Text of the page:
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I have a small C++ program where I create two objects of a Person class. This class has char *m_szFirstName and char *m_szLastName for data.

I then I assign one object to another, causing both object's data members to point to same location.
In the destructor, I delete what memory I had allocated for the first object and assign NULL values to the pointers. Something like this.

if (m_szFirstName!= NULL)
{
    delete [] m_szFirstName;
    m_szFirstName = NULL;
}

Then when I go to delete memory for the second object, the check for NULL does not work and when I delete memory, I get a crash. From debugger, it show that my pointer is not NULL. It has 0xfeee.

I am aware that memory was already deleted before and should not be delete. However, I don't know how to check whether I should delete memory or not.

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Can you show some code ? –  cnicutar Feb 17 '12 at 7:15
    
When you copy your Person instance, the second object has its own members. That is, it has its own m_szFirstName whose value was copied from the original instance. Note that only the pointer is copied, not the pointed memory. So when you set the first instance to NULL after deleting it, the second one keeps its value and points to "deleted" memory. –  ereOn Feb 17 '12 at 7:34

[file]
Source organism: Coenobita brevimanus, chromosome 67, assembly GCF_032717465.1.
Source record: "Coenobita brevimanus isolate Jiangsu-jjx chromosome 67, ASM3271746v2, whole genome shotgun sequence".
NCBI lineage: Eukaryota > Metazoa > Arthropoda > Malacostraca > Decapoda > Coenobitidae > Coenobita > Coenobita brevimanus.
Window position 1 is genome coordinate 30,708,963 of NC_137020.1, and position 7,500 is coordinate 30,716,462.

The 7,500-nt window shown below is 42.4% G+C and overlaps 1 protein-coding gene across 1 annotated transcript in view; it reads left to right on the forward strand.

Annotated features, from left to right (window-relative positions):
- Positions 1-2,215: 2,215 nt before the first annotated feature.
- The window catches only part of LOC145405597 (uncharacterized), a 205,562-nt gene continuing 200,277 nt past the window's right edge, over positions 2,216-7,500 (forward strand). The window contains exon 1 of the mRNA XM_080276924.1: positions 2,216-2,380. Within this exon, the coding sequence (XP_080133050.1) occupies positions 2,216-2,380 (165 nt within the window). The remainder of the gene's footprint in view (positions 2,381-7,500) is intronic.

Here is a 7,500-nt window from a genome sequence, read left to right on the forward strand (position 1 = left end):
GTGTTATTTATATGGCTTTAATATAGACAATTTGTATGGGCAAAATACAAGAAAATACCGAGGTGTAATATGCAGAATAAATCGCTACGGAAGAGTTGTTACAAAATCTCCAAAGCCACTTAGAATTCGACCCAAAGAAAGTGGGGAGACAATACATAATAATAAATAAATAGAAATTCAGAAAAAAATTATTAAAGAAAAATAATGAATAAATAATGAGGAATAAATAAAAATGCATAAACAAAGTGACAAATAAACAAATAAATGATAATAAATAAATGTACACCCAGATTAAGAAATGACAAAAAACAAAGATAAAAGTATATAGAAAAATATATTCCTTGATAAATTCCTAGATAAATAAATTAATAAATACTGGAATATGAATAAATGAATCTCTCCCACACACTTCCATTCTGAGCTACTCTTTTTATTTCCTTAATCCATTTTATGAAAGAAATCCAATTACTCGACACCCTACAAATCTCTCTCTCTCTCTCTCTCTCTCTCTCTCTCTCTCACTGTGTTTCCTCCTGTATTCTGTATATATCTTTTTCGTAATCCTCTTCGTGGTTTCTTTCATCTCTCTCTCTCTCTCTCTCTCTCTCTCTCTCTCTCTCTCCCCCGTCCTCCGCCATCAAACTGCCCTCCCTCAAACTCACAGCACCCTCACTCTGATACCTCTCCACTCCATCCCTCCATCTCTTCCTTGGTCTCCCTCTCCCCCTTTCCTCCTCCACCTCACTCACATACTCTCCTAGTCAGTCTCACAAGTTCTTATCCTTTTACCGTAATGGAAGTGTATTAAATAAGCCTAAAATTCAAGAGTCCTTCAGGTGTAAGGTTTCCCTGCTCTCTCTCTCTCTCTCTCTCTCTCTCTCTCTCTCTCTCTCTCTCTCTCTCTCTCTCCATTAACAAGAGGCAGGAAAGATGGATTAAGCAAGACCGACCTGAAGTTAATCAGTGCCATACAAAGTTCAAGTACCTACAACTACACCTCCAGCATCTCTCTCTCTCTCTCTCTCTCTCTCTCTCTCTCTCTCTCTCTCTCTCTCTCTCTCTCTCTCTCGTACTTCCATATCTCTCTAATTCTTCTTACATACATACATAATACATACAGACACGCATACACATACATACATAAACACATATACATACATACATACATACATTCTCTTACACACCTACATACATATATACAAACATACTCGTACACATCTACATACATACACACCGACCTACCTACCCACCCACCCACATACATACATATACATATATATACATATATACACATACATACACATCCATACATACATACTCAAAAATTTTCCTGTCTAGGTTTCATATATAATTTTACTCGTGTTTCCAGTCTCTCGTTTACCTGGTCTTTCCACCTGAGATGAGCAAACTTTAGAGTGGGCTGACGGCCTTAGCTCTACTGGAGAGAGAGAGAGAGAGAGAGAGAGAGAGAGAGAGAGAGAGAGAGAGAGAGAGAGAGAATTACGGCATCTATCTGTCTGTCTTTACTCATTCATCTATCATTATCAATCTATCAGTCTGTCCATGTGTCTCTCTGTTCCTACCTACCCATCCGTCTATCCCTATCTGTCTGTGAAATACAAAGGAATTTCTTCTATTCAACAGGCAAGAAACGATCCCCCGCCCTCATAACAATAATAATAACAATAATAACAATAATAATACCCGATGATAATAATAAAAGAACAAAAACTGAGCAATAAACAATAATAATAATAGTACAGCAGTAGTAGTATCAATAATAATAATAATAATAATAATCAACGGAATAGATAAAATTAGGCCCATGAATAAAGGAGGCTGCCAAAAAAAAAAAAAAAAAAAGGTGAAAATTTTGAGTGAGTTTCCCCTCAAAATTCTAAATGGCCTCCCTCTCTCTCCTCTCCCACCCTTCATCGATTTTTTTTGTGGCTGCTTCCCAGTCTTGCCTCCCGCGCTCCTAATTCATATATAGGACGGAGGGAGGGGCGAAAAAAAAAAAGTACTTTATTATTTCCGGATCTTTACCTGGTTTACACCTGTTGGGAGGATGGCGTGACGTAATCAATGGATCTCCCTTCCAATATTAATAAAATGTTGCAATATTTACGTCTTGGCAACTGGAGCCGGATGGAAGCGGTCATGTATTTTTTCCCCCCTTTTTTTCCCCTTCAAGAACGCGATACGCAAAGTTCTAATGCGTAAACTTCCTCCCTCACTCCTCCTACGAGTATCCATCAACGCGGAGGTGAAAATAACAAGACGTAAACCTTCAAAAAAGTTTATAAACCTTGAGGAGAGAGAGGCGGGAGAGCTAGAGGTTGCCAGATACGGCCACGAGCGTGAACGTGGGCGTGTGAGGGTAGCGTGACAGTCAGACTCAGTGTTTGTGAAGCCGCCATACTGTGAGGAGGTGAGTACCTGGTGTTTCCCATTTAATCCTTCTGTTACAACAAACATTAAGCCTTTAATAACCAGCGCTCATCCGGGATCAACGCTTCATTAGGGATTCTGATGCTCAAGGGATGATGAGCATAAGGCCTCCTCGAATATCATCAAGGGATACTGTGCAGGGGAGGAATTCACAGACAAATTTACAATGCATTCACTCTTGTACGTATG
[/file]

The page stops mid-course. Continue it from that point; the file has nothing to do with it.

the code is too big to attach in here. I want like to demonstrate you cannot assing one object (with char * data) to another unless you ovride the assignment operator and do a copy in it. Otherwise the two object's data will point to same memory. When the first object is deleted, second object data will have corrupted data. –  Saleem Yusuf Feb 19 '12 at 18:10